I remember stumbling into this work, in 1970, in the 1967 Harcourt Brace edition of his selected work called “On Bear’s Head,” a thick wacky volume like nothing I had ever seen before. Here was writing that was utterly and completely free, elegant, sure. I remember going over passages scores of times, lines so simple and natural you could not quite figure out how he’d got them so completely perfect in rhythm and sound:
but the season UNACCOUNTABLY changes, the leaves
all brilliantly fall, thousands at a time,
Yellow red stripey and tawny splotchy crackling
vegetable brocade foam around my ankles
(new cold makes them ache) the sun blares through
wind blasted smoke of burning leaves dead twigs fallen
(from “Birthday Poem, in advance of the occasion of my next one (if any) 1967”)
Yet the stuff was seeming not poetry at all, because it was put together in ways poetry had never been put together before. Whalen’s poems seem to be, in some cases, especially in the earlier work, a species of collage crossed with doodling, the careful and at the same time completely intuitive stringing together of writing gestures (indeed the work was composed longhand in journals that often include cartoons and calligraphic flourishes that are essential to the appreciation of the work: Whalen is one poet with whom the printed page is often a disadvantage). Some of the works of the fifties and sixties are many pages long, completely disconnected in terms of theme or regular structure, yet not in any sense random or shapeless. Here was poetry that was quite clearly constructed with great delicacy and skill, yet constructed in some new as yet undiscovered way: based on the shape of writing itself, rather than on narrative, theme, or emotion.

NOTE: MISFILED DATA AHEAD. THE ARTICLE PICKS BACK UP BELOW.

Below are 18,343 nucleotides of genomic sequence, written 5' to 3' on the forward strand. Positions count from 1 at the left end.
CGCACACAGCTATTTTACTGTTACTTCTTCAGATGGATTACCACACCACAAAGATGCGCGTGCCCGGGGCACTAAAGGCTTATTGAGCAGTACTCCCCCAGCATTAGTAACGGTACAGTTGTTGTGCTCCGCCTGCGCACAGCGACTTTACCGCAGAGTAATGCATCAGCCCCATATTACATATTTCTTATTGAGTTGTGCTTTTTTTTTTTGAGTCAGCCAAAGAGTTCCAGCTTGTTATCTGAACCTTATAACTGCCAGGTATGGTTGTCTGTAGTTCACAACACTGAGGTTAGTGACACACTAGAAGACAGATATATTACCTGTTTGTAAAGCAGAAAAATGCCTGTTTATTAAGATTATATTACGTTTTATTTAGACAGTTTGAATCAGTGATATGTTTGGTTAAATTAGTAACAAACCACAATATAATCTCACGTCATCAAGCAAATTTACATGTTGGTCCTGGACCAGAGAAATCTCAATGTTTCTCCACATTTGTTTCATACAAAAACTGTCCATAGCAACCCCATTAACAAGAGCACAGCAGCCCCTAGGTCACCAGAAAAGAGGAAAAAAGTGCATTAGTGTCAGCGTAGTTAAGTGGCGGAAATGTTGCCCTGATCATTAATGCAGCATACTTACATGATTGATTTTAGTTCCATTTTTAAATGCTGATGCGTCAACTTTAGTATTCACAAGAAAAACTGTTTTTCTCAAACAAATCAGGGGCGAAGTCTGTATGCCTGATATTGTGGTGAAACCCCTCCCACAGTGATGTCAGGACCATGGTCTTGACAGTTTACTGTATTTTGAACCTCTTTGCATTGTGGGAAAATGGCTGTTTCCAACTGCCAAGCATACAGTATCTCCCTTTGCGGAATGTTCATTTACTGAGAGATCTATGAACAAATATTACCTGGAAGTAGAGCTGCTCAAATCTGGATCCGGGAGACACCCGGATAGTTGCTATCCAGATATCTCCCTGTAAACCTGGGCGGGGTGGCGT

On Bear’s Head was an instant underground classic and many poets of my generation used it, as I did, for permission to create works in a new paradigm. We had all read Williams, Stein, Zukovsky, Olsen, Creeley, Ginsberg. But it was Whalen's spirit, his humor and freedom, his compositional daring, his willingness to include everything and anything, that gave us the tools we needed to create the poetry we needed to create.
In re-reading much of Whalen’s work I feel as if I am revisiting my own dreams. Several things strike me this time round.
First, there is the fact of his loneliness and distance from almost any form of social engagement. While Whalen is passionately political, and often angry at things the way they are and were, his sensibility is essentially poetic: he lives in, or wants to live in, a world in which peace and beauty prevail. He is often desperate about love and yet is unable to find it in a world in which others are so annoying and difficult to get along with. Some of the most poignant moments in Overtime are long laments about the impossibility of living in the world as it is, and, simultaneously, soaring riffs about the beauty hidden underneath things, the imaginary perfect worlds of alternative universes that just be might be this one.
I keep trying to live as if this world were heaven
puke fish dark fish pale fish park fish
mud fish lost fish selfish
Rockers and Mods
“acres of clams”
And all my friends, all the people I’ve known, all I’m going to know
Were mistresses and lovers, all of us with each other